Uruguay’s first degree course in biotechnology is underway at ORT’s university in Montevideo.
ORT Uruguay trusts that the 50 students now studying for the three-year technical qualification and the four-year Bachelor of Science degree will spearhead the creation of a flourishing new industry that will build on, and enhance, the country’s buoyant agricultural exports.
A biotechnology laboratory equipped with 20 individual work stations, rooms for the cultivation of microbes and other state-of-the-art facilities was inaugurated this month in the presence of the Minister of Education and Culture, Ricardo Ehrlich, and the President of the National Research and Innovation Agency (ANII), Rodolfo Silveira. “This is a wonderful and necessary initiative,”? Dr Ehrlich, himself a leading biochemist, said. “It will undoubtedly have an impact.”?
The enormous cost of setting up such a high-tech laboratory meant that an injection of public money was vital, which is where ANII stepped in. The Agency is Uruguay’s main body for investing in scientific research, technological development and innovation.
ANII President Silveira said initiatives like this at ORT Uruguay would enable the country to take a leap into the future.
“We are currently enjoying a favourable export climate which gives us an advantage in many respects,”? Mr Silveira said. “It is time to take a leap and leave behind the perception of Uruguay as a dull country. This laboratory is a step in that direction.”?
He said that the public money put into the laboratory was an investment rather than a gift because ORT would give back to society more than it has received in terms of developing the human capital necessary for national development.
To that end Mr Silveira was particularly pleased that ORT Uruguay was offering a three-year course for technicians who would quickly find jobs in the nascent biotechnology sector.
“We believe in the development of a new Uruguayan who is capable of changing the productive sector and we believe that providing quality training and knowledge are key factors. I am glad that the Government has supported a private university that is undertaking such a daring project,”? he said.
ORT Uruguay University Rector Dr Jorge Grunberg thanked ANII for its support and trust and paid tribute to its role in “building the nation”?.
And it was in building the nation that Dr Grunberg said that the new biotechnology studies at his university, enabled by the laboratory, would make a significant contribution.
“Biotechnology is a field that can boost our traditional strength in the areas of agriculture and food production,”? he told the opening ceremony.
Agriculture contributes approximately one-tenth of the country’s Gross Domestic Product and among the country’s highest value export commodities are meat, rice, leather products, wool, fish and dairy products.
After the ceremony, Dr Grunberg said: “There is nothing wrong with being an agricultural producer if you work at the high value end of the market. If you have the best vaccines, the best seeds, the best technology for trackable cattle collars and for genetically modified food “ﾓ that’s where the value is.”?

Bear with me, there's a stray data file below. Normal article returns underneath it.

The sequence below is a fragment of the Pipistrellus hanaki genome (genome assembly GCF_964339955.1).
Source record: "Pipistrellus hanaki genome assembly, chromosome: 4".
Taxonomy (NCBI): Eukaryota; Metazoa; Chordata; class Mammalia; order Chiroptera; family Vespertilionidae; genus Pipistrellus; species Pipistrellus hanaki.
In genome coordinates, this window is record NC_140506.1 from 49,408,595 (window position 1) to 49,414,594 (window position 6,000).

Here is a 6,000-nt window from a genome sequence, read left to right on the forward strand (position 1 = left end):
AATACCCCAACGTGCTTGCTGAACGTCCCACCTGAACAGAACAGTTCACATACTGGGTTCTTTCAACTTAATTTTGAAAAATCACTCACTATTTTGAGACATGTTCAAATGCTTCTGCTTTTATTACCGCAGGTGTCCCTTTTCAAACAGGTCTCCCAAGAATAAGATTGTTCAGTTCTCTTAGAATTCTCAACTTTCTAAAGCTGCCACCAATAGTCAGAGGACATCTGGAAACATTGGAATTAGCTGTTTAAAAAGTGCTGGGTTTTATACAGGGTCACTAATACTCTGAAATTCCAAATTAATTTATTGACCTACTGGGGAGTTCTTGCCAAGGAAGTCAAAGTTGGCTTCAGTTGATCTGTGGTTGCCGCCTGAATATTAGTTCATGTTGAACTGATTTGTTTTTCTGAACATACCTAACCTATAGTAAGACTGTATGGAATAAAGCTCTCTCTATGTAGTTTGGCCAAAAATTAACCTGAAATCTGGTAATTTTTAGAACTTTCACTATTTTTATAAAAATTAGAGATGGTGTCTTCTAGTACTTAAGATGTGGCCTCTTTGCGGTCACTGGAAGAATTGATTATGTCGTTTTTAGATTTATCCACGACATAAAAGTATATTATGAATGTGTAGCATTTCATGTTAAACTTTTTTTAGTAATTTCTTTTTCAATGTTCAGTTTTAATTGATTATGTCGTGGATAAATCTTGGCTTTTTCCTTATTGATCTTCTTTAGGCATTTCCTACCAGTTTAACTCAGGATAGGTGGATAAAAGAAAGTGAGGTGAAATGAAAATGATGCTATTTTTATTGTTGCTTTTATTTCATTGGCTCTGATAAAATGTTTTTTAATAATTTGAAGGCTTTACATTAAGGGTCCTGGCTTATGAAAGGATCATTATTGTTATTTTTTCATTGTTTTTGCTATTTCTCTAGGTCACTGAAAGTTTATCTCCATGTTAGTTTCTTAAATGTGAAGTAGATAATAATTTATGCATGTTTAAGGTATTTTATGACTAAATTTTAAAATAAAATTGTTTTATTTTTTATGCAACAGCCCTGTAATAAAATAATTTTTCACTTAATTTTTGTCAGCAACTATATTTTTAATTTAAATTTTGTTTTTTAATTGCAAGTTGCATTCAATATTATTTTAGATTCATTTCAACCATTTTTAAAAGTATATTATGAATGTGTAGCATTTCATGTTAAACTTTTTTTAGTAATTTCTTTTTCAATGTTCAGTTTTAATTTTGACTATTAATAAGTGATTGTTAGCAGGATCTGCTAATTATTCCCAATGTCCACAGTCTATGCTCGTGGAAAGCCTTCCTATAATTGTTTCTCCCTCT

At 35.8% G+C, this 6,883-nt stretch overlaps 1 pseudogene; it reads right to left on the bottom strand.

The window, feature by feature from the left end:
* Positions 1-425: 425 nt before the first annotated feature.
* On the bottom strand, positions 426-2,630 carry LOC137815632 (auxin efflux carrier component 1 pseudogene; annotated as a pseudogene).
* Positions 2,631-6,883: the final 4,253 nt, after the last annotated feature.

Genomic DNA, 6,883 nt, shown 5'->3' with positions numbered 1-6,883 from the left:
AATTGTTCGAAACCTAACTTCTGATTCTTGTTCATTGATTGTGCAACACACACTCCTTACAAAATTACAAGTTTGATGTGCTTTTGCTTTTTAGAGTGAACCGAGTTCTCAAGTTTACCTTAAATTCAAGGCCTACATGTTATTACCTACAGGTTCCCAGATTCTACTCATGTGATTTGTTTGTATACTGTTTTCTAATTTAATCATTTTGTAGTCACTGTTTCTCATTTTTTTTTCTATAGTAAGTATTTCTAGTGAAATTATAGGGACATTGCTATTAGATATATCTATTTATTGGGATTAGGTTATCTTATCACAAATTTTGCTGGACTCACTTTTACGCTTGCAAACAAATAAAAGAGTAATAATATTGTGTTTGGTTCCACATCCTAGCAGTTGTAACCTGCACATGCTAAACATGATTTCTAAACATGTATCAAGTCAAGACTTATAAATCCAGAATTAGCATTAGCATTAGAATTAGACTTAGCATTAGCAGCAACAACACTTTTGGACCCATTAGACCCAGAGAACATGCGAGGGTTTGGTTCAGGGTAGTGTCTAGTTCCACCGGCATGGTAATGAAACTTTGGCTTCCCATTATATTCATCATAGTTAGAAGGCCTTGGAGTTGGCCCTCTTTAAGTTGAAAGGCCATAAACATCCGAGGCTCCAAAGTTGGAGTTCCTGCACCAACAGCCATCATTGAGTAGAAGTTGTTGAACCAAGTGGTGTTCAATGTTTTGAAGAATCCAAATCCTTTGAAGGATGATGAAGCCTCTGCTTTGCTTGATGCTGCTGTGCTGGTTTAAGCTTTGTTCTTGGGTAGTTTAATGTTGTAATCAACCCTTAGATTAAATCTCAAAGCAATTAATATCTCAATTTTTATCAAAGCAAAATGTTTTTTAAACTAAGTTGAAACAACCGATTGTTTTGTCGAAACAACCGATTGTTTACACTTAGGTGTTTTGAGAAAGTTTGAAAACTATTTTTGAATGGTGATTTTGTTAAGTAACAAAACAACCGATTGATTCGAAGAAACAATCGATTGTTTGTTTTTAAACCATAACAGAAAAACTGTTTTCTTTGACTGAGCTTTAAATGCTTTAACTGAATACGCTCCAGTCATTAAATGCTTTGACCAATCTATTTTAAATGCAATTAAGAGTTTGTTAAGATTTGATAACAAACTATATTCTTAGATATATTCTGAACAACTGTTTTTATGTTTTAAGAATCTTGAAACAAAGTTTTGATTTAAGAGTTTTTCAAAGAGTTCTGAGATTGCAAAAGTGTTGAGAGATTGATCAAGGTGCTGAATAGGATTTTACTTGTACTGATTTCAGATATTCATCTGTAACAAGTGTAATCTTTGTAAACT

However, the new course and facilities at ORT Uruguay, which rest with the Faculty of Engineering, can also be seen in the context of the institution’s philosophy of diversifying as well as modernising the country’s economic base.
“We believe that Uruguay has to nurture new types of industry; it can’t rely on meat, wool and rice for ever,”? Dr Grunberg said. “So ORT has been involved in developing new technology-based industries. For example, a United Nations study has shown that half of all the computer-related workers in Uruguay were trained by ORT. Biotechnology has a future: it can become an export industry in the medium to long term.”?
Numbers on the new biotechnology course have been limited to 50 by the equipment available but there is clearly demand for more places. Dr Grunberg said the university was creating links with private industry which would, he hoped, fund the courses’ expansion.
He was also grateful to ORT Brazil, whose high school has been teaching biotechnology for five years, for the support its staff had given as the university went through its two-year-long planning process before launching the new degree.
“We received very good advice in terms of curriculum and equipment,”? Dr Grunberg said. “Their experience wasn’t directly applicable to us because they are teaching at a secondary school level but it was very interesting. This was a good example of inter-ORT cooperation, the way that knowledge and experience is spread from one ORT operation to another.”?
ORT Uruguay was founded in 1942 as a vocational school for Jewish refugees from wartime Europe. ORT Uruguay attained official recognition as a university in 1995. Under the leadership of Director General Charlotte de Grunberg, it now has 8,000 Jewish and non-Jewish students at five schools and institutes housed in more than 20,000 square metres of premises, which include state-of-the-art technological laboratories, research centres and libraries. Since 2005, it has been ranked among the world’s top 500 universities by the Times Higher Education Supplement’s annual survey.